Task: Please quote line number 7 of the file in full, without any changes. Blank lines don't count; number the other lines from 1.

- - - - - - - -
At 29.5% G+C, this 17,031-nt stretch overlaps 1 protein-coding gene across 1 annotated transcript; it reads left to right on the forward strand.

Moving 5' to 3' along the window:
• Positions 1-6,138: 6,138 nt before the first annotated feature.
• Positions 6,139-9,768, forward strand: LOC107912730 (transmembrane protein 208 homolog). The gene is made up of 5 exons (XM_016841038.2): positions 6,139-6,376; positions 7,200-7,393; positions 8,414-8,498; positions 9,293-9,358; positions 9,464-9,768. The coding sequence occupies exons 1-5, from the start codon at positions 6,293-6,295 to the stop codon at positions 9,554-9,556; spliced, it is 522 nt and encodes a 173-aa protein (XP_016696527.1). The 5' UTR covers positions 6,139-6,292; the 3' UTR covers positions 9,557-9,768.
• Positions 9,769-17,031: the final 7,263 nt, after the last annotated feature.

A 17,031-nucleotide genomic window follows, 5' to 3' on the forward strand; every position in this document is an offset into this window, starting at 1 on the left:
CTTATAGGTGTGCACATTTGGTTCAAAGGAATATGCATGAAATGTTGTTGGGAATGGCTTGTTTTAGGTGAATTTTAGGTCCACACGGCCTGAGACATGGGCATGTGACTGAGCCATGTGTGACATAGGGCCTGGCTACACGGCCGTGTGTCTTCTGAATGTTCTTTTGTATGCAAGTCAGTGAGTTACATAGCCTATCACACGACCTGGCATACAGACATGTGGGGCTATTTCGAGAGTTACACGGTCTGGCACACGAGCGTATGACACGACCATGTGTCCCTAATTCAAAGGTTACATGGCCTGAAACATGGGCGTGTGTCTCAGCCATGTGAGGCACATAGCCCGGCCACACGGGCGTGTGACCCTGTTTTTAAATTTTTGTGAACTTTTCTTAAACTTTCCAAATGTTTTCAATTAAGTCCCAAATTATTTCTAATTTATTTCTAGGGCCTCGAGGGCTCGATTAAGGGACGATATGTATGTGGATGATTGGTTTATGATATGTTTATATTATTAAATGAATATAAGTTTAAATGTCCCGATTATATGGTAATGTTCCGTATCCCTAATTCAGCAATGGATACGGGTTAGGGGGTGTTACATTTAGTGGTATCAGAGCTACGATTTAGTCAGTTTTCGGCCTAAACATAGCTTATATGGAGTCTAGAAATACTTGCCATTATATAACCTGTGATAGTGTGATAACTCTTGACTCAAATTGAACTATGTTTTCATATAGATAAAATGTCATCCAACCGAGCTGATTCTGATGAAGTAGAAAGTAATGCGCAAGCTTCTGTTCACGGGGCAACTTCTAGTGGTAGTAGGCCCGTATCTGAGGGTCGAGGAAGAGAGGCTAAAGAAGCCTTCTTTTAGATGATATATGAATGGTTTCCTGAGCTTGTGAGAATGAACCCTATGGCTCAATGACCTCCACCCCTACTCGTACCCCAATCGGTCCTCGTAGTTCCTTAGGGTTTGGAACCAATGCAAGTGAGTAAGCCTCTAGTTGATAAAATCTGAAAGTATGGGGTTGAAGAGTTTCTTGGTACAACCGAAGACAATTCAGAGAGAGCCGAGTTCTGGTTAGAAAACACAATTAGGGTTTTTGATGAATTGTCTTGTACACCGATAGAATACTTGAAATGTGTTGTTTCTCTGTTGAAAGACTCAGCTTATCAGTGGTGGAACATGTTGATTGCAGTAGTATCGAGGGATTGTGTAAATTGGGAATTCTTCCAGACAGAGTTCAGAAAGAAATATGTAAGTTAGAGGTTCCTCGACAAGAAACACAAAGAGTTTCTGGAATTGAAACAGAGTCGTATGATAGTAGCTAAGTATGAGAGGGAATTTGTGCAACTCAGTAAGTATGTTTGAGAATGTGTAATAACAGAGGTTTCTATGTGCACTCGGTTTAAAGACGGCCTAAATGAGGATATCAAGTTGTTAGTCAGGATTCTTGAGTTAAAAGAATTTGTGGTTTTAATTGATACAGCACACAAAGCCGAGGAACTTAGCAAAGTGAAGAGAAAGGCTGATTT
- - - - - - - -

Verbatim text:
CTTATAGGTGTGCACATTTGGTTCAAAGGAATATGCATGAAATGTTGTTGGGAATGGCTTGTTTTAGGTGAATTTTAGGTCCACACGGCCTGAGACATGGGCATGTGACTGAGCCATGTGTGACATAGGGCCTGGCTACACGGCCGTGTGTCTTCTGAATGTTCTTTTGTATGCAAGTCAGTGAGTTACATAGCCTATCACACGACCTGGCATACAGACATGTGGGGCTATTTCGAGAGTTACACGGTCTGGCACACGAGCGTATGACACGACCATGTGTCCCTAATTCAAAGGTTACATGGCCTGAAACATGGGCGTGTGTCTCAGCCATGTGAGGCACATAGCCCGGCCACACGGGCGTGTGACCCTGTTTTTAAATTTTTGTGAACTTTTCTTAAACTTTCCAAATGTTTTCAATTAAGTCCCAAATTATTTCTAATTTATTTCTAGGGCCTCGAGGGCTCGATTAAGGGACGATATGTATGTGGATGATTGGTTTATGATATGTTTATATTATTAAATGAATATAAGTTTAAATGTCCCGATTATATGGTAATGTTCCGTATCCCTAATTCAGCAATGGATACGGGTTAGGGGGTGTTACATTTAGTGGTATCAGAGCTACGATTTAGTCAGTTTTCGGCCTAAACATAGCTTATATGGAGTCTAGAAATACTTGCCATTATATAACCTGTGATAGTGTGATAACTCTTGACTCAAATTGAACTATGTTTTCATATAGATAAAATGTCATCCAACCGAGCTGATTCTGATGAAGTAGAAAGTAATGCGCAAGCTTCTGTTCACGGGGCAACTTCTAGTGGTAGTAGGCCCGTATCTGAGGGTCGAGGAAGAGAGGCTAAAGAAGCCTTCTTTTAGATGATATATGAATGGTTTCCTGAGCTTGTGAGAATGAACCCTATGGCTCAATGACCTCCACCCCTACTCGTACCCCAATCGGTCCTCGTAGTTCCTTAGGGTTTGGAACCAATGCAAGTGAGTAAGCCTCTAGTTGATAAAATCTGAAAGTATGGGGTTGAAGAGTTTCTTGGTACAACCGAAGACAATTCAGAGAGAGCCGAGTTCTGGTTAGAAAACACAATTAGGGTTTTTGATGAATTGTCTTGTACACCGATAGAATACTTGAAATGTGTTGTTTCTCTGTTGAAAGACTCAGCTTATCAGTGGTGGAACATGTTGATTGCAGTAGTATCGAGGGATTGTGTAAATTGGGAATTCTTCCAGACAGAGTTCAGAAAGAAATATGTAAGTTAGAGGTTCCTCGACAAGAAACACAAAGAGTTTCTGGAATTGAAACAGAGTCGTATGATAGTAGCTAAGTATGAGAGGGAATTTGTGCAACTCAGTAAGTATGTTTGAGAATGTGTAATAACAGAGGTTTCTATGTGCACTCGGTTTAAAGACGGCCTAAATGAGGATATCAAGTTGTTAGTCAGGATTCTTGAGTTAAAAGAATTTGTGGTTTTAATTGATACAGCACACAAAGCCGAGGAACTTAGCAAAGTGAAGAGAAAGGCTGATTT